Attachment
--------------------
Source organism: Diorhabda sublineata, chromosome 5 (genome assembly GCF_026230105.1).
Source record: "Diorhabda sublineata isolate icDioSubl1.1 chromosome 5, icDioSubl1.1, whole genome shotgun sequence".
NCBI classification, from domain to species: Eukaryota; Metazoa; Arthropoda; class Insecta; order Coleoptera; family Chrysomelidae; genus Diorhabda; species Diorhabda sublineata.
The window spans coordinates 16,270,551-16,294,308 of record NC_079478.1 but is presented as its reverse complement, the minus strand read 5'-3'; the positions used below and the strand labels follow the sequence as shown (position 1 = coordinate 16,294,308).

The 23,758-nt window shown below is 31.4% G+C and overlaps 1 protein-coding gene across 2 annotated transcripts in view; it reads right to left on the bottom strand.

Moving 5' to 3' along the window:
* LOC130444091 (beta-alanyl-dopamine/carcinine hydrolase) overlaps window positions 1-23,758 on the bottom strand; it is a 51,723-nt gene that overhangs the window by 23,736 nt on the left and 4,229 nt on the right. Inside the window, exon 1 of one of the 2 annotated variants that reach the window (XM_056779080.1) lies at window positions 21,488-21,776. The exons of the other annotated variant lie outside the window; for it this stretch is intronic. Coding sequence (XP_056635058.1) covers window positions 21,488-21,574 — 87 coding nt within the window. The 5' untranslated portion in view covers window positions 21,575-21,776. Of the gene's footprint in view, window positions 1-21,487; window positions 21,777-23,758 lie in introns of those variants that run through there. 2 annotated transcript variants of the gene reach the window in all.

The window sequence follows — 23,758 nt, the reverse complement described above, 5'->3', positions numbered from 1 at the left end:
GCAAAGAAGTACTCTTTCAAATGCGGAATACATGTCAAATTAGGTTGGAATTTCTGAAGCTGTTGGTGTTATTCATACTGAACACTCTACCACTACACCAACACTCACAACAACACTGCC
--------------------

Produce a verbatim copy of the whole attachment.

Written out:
Source organism: Diorhabda sublineata, chromosome 5 (genome assembly GCF_026230105.1).
Source record: "Diorhabda sublineata isolate icDioSubl1.1 chromosome 5, icDioSubl1.1, whole genome shotgun sequence".
NCBI classification, from domain to species: Eukaryota; Metazoa; Arthropoda; class Insecta; order Coleoptera; family Chrysomelidae; genus Diorhabda; species Diorhabda sublineata.
The window spans coordinates 16,270,551-16,294,308 of record NC_079478.1 but is presented as its reverse complement, the minus strand read 5'-3'; the positions used below and the strand labels follow the sequence as shown (position 1 = coordinate 16,294,308).

The 23,758-nt window shown below is 31.4% G+C and overlaps 1 protein-coding gene across 2 annotated transcripts in view; it reads right to left on the bottom strand.

Moving 5' to 3' along the window:
* LOC130444091 (beta-alanyl-dopamine/carcinine hydrolase) overlaps window positions 1-23,758 on the bottom strand; it is a 51,723-nt gene that overhangs the window by 23,736 nt on the left and 4,229 nt on the right. Inside the window, exon 1 of one of the 2 annotated variants that reach the window (XM_056779080.1) lies at window positions 21,488-21,776. The exons of the other annotated variant lie outside the window; for it this stretch is intronic. Coding sequence (XP_056635058.1) covers window positions 21,488-21,574 — 87 coding nt within the window. The 5' untranslated portion in view covers window positions 21,575-21,776. Of the gene's footprint in view, window positions 1-21,487; window positions 21,777-23,758 lie in introns of those variants that run through there. 2 annotated transcript variants of the gene reach the window in all.

The window sequence follows — 23,758 nt, the reverse complement described above, 5'->3', positions numbered from 1 at the left end:
GCAAAGAAGTACTCTTTCAAATGCGGAATACATGTCAAATTAGGTTGGAATTTCTGAAGCTGTTGGTGTTATTCATACTGAACACTCTACCACTACACCAACACTCACAACAACACTGCC